“And Elizabeth, please do consider this an act of courtship.” With those words, my heart goes all mushy and I feel like a silly school girl again – butterflies flitting around in my stomach and feet hovering a few inches off the floor. It’s not real! I’m not even in this show! But, oh, the romance of it all. Whatever happened to that romance? Ten years, two rambunctious boys, and four houses into my marriage, do I miss the flirting and the lip-staring and the butterflies? A little, but I think what Hubby and I have goes so much deeper than the flutters – we have love in action.
If you ask Hubby when we started dating, he’ll tell you one date. If you ask me, I’ll tell you a different one – which comes almost three weeks later.
Let me back up a bit and give you a glimpse into our story. I was interested in him from the moment I met him (and I’m pretty sure he knew it), but it took him a full year to realize God’s plan for us. First, we became friends. We watched Friends together. We shared meals. We met for coffee. But, as Janette Oke put it, sometimes love comes softly. Do you know what havoc that wreaks on a girl’s heart, when she’s in love with the boy but he fails to mention that he fell in love right back? So the boy, for three entire weeks, decided he was dating me – but he failed to TELL me!
At first, I was irritated and upset. I even called him from my car, parked outside the local coffee shop, to ask him just what his intentions were. I told him that I couldn’t take the “let’s just be friends” thing anymore – it was too hard on my heart. It was pretty much the 21st century version of Elizabeth saying, “I shall assume that this supper does not imply the beginning of a possible courtship. You’ve made it very clear that Mounties do not have wives. If they wanted you to have wives, they would have issued you one.” (Season 1, Episode 8)
Do you know what my future husband did? He replied with the 21st century version of Jack’s line “please do consider this an act of courtship,” but it came through the telephone as “What do you think we’ve been doing these past three weeks? Wouldn’t you rather I show you how I feel about you than just tell you?” And so began our official “togetherness.”
Even now, when Hubby tells me every day that he loves me and appreciates me, he loves through action even more. He might not take my hand and kiss it when he asks me out to dinner, but he calls me every day on his lunch break, just to see how my day is going. He sends me pictures of flowers that he sees while he’s out surveying for his job. He pauses, thinking about me, and snaps a photo of the sunset or the lake and shares it with me. He does all the laundry, careful to wash and dry mine just the way I like. He takes the boys shopping for birthday and Christmas presents. He reads every single thing I write. He hangs pictures just where I want them. He will even wake from a sound sleep to squish spiders on the ceiling. All for me. Isn’t that romantic?
One of the most beautiful scenes at a wedding is the couple’s first dance as man and wife. They choose a sweet melody accompanied by lyrics that profess how much their love will go on and on. Hubby and I chose a different type of first-dance song; many guests commented on how unusual it was. The song, written and performed by Stephen Curtis Chapman, is titled “We Will Dance.” The track is slower and a bit more somber than a typical wedding song, I suppose, but I’ve always been more passionate about lyrics than melody. Knowing that a real marriage is full of challenge, compromise, and forgiveness – as well as love – his lyrics illustrated just what I wanted (and still want) for my marriage:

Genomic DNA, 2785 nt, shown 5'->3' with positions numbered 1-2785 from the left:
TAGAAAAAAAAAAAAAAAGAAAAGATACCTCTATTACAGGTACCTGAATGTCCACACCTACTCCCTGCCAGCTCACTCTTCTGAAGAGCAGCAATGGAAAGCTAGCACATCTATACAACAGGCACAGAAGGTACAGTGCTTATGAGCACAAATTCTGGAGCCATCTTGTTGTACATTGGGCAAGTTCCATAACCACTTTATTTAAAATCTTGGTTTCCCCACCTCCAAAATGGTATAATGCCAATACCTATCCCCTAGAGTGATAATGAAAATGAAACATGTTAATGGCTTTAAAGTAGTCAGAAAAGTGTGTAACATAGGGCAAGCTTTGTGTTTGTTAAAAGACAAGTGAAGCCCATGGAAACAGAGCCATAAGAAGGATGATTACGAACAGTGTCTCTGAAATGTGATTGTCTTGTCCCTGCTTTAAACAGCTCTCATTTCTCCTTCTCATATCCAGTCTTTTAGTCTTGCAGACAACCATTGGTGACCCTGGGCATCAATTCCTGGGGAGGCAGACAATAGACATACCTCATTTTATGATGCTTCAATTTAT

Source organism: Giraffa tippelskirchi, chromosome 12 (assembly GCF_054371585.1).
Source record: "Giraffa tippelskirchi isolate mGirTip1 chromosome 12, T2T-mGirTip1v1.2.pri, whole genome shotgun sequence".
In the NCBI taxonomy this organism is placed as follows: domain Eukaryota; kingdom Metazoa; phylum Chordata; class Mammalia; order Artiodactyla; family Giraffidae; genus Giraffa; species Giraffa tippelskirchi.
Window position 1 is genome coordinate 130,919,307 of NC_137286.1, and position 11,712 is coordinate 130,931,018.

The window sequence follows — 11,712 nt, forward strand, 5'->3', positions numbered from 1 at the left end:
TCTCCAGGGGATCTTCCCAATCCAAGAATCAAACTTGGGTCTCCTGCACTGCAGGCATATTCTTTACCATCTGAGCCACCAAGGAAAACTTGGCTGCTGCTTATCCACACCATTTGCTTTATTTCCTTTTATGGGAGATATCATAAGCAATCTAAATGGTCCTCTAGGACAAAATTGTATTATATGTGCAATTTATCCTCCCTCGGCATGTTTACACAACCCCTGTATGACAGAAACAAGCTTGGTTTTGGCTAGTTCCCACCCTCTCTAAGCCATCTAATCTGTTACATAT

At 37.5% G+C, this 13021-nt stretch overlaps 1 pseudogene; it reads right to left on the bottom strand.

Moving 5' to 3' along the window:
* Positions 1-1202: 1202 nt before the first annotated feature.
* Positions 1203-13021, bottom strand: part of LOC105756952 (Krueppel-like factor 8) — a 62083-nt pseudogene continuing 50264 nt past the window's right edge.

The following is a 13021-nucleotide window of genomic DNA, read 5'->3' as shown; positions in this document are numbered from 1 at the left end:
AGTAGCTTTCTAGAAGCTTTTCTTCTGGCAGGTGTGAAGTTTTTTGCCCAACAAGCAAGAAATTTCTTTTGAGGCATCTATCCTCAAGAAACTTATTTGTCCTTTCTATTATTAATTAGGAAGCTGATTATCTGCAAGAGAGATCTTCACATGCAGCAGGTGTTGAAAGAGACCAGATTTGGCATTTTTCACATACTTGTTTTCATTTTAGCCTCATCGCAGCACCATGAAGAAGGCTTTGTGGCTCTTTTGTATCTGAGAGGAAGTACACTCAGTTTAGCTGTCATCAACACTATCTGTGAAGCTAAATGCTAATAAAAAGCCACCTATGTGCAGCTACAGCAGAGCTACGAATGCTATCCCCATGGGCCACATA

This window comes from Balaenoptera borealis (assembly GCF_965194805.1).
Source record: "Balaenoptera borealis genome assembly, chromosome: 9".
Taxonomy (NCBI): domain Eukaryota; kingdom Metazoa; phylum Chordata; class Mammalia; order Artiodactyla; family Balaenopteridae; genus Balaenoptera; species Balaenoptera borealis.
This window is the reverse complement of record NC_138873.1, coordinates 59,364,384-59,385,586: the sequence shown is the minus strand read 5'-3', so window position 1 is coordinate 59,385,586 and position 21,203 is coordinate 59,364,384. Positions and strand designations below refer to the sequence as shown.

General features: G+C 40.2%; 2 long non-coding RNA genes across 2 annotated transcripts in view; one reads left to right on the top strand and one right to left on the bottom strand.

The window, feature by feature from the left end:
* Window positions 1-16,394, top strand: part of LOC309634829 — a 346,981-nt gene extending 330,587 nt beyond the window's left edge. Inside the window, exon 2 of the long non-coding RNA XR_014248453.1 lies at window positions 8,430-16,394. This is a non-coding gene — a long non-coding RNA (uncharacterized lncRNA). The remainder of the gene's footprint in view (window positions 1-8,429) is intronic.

We will dance
When the sun is shining
In the pouring rain
We’ll spin and we’ll sway
And we will dance
When the gentle breeze
Becomes a hurricane
The music will play
And I’ll take your hand
And hold you close to me
And we will dance
As I watch Jack hold Elizabeth close for their very first dance, instead of thinking back to a time before the kids and the house and the responsibilities, I think about the dance Hubby and I are in now, the one God designed especially for us. How can I show my love, now, in this moment?
Our little house in the foothills may not be full of candlelight and romantic music, but there is romance all around me – there are still sunsets to watch, walks to take together, hugs and kisses, memories to share, and memories to make. I can sit in the garage with him, reminiscing over old photos, or I can work side-by-side with him to tackle the weeds in the yard, or I can watch a superhero movie with him and grab his arm if it gets a little too intense. The words we utter don’t necessarily create romance, nor do careful lighting and slow dances. The love permeating the atmosphere at those moments is the true romance.
Since Hubby’s love for me is still alive and full of action, then every moment with him must count as romantic – even the squashing of the spider on the ceiling of the bedroom. It’s all in my perspective, so I will choose to see romance in the love we act out, not just in those occasional dates when we sit at a restaurant, enveloped in candlelight and soft music, gazing into each other’s eyes across a table as we silently wonder if our two little boys will actually be asleep when we walk through the front door.